Soils Champions

Soil conservation 'a matter of conscience'

For Bryan Noble, good soil management is a matter of tradition and stewardship

There are several obvious reasons why Bryan Noble places such a high value on farming practices which protect and conserve the soil on his farm. One is heritage; his grandfather, Charles Noble, was the inventor of the Noble Blade, the first modern low-disturbance cultivation tool, back in the 1930s.

Another is location; the nature of Southern Alberta's "dry belt" makes a necessity of conserving as much moisture in the soil as possible in order to stave off the effects of periodic drought.

However, for Noble, maintaining soil health on his 4,500 acre Southern Alberta farm runs even deeper than tradition and climate. "It's a matter of conscience," says the Barons, Alberta producer. "Soil is to farming what the cardiovascular system is to the human body; if it's not healthy, nothing else is healthy either."

And as someone who has observed firsthand the evolution of low-disturbance farming practices and technology, Noble believes the development of conservation practices is an ongoing one — one that will continue to require fresh thinking and a willingness to invest in the future.

"The fact is that the state of soil conservation rests on a very precarious balance at this point in time, and there's always a possibility that the technology we're using right now will fail us. We need to be prepared for that day."

Building progress

Soil conservation tools developed by his grandfather were a fixture on his parents' farm when he was growing up, but Noble's own minimum-till practices began when he started farming on his own in the late 1970s. By the mid-'80s, he had begun to experiment with zero-tillage on winter wheat, which he says was an natural fit for a transition crop.

"Southern Alberta was extremely dry in the 1980s — just preserving enough surface moisture to get germination could be an uphill battle," he says. "I needed a way to retain as much moisture as possible. Making the change to zero-till helped."

Like most producers who started to use zero-till in its formative years, Noble found working with the existing technology a challenge, particularly when it came to their ability to clear the heavy trash cover that goes hand-in-hand with the practice. In 1988, however, he was able to buy some inexpensive, prototype drills which tackled those clearance issues, setting it up to enable the side-banding of liquid fertilizer while seeding.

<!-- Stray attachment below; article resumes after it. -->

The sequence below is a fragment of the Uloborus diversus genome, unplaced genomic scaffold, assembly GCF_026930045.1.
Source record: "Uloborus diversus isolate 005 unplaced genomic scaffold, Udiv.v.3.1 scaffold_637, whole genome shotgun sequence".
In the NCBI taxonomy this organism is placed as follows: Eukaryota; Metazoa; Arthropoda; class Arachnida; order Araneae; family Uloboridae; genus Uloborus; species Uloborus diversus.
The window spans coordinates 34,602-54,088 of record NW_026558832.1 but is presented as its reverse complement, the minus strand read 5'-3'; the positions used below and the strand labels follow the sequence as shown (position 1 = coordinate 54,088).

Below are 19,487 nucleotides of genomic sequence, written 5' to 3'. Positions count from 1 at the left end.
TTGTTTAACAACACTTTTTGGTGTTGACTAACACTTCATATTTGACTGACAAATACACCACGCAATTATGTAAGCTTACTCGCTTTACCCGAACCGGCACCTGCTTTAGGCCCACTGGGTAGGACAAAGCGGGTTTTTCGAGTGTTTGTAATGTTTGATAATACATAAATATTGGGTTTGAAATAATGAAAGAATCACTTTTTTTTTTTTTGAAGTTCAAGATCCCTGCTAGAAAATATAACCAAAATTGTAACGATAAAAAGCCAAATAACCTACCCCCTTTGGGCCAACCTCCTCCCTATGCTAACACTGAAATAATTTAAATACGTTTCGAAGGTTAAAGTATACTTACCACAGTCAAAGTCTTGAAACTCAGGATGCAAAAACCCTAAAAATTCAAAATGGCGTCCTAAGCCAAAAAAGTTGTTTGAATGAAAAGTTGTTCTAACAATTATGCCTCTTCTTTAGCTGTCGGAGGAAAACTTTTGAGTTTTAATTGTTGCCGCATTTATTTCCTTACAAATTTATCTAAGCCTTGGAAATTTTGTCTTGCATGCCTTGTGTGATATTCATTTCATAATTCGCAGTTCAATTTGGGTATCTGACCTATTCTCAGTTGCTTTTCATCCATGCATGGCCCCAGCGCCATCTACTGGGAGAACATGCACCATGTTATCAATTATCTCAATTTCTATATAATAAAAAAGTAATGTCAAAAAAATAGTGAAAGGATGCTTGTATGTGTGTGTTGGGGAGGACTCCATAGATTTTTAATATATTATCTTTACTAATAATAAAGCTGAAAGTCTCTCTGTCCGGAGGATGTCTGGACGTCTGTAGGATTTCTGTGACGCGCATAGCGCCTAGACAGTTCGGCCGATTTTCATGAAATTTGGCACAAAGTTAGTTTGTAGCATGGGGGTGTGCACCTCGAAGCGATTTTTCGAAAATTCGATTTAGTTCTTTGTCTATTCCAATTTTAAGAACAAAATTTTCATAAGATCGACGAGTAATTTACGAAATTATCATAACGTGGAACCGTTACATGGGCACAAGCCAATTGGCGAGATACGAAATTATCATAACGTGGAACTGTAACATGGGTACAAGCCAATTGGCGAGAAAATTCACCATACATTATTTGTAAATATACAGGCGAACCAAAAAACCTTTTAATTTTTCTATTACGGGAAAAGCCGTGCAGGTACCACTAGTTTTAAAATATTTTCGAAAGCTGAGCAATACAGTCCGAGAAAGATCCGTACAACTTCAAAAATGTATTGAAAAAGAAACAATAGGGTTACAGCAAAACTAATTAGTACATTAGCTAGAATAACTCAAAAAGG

Noble used this system until 1994, when he purchased a Flexi-Coil 5000 drill, which he has been using ever since. He says he is presently looking at upgrading to new equipment which better reflects the advances made in zero-till technology over the past decade.

Further research critical

Noble's zero-tillage program has become such an integral part of his farm that he says his profitability would be at stake if he ever had to go back to using cultivation. This is one reason why he champions ongoing research into new soil conservation technology and practices, with a particular emphasis on soil quality and nitrogen efficacy.

"In the agricultural industry, we sometimes tend to think that our problems are automatically solved as soon as we find a new and effective way of doing things and we become dependent on that technology. Herbicides are a prime example," he says.

"But because today's zero-tillage depends on the efficacy of herbicides, that means the industry is only a couple of herbicide-resistant weeds away from having to go back to tillage."

This is why ongoing research is key, says Noble. "The zero-till technology I work with is the product of a robust research sector which existed 30 to 40 years ago. We need to look at what we're going to give our children and grandchildren to meet the challenges of the future, and part of that is making society aware of just how fundamentally important soil conservation research is to all of us."